UK Official Records


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Last updated: 23/04/2017

Unabridged Birth Certificate
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Long Birth Certificates

Long Birth Certificates British

Long Birth Certificates UK

Good Afternoon, Welcome to UK Official Records !

This site exists to help you obtain a Birth, Death or Marriage certificate as quickly and as easily as possible.


Long Birth Certificates


New feature available - Track Your Certificate Order Online

In the UK there are two formats of birth certificates. Officially these are known as 'Short' and 'Long' birth certificates. Long birth certificates are also often referred to as 'Full' or 'A4' certificates.
  • Long Birth Certificate Original
The certificate will normally include full name of child, mother's name, father's name (when registered) DoB, where born and registration district.

Long Birth Certificates

Order a Replacement Birth Certificate, suitable for both legal and family history uses. If you have lost your birth certificate UK, or need one for family history purposes, this replacement copy will help you.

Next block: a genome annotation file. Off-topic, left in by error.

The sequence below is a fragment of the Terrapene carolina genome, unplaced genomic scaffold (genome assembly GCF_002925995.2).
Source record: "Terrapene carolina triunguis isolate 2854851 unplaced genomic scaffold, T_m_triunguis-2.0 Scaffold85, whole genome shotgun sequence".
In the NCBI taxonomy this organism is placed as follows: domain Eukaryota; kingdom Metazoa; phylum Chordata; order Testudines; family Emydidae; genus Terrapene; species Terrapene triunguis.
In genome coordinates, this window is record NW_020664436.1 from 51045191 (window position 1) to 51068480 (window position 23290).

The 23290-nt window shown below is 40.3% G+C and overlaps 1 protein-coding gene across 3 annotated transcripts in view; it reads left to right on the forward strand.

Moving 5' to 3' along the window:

Duplicate Birth Certificates are often essential to prove identity when applying for:

Passports
Bank accounts
Pensions
Social Security
Employer ID
Driving licence
Visas and Immigration
Divorce
Adoption

Whilst both are issued, over the past few years changes to government policy has devalued the Short certificate in an attempt to reduce the employment of illegal immigrants. Long certificates are also essential when applying for ancestral visas to establish parentage for entitlement to residency.

The main difference between the two certificate types is that the Long certificate shows the named parents for the child at birth.

The Long certificate also shows the exact place of birth (and not just the district), the occupation of the father and also the address of the person registering the birth.

When a birth is first registered, parents are issued with a free copy of the Short certificate whereas Long certificates are chargeable. We believe that the law should be changed since the Short certificate is almost never accepted for legal purposes any more.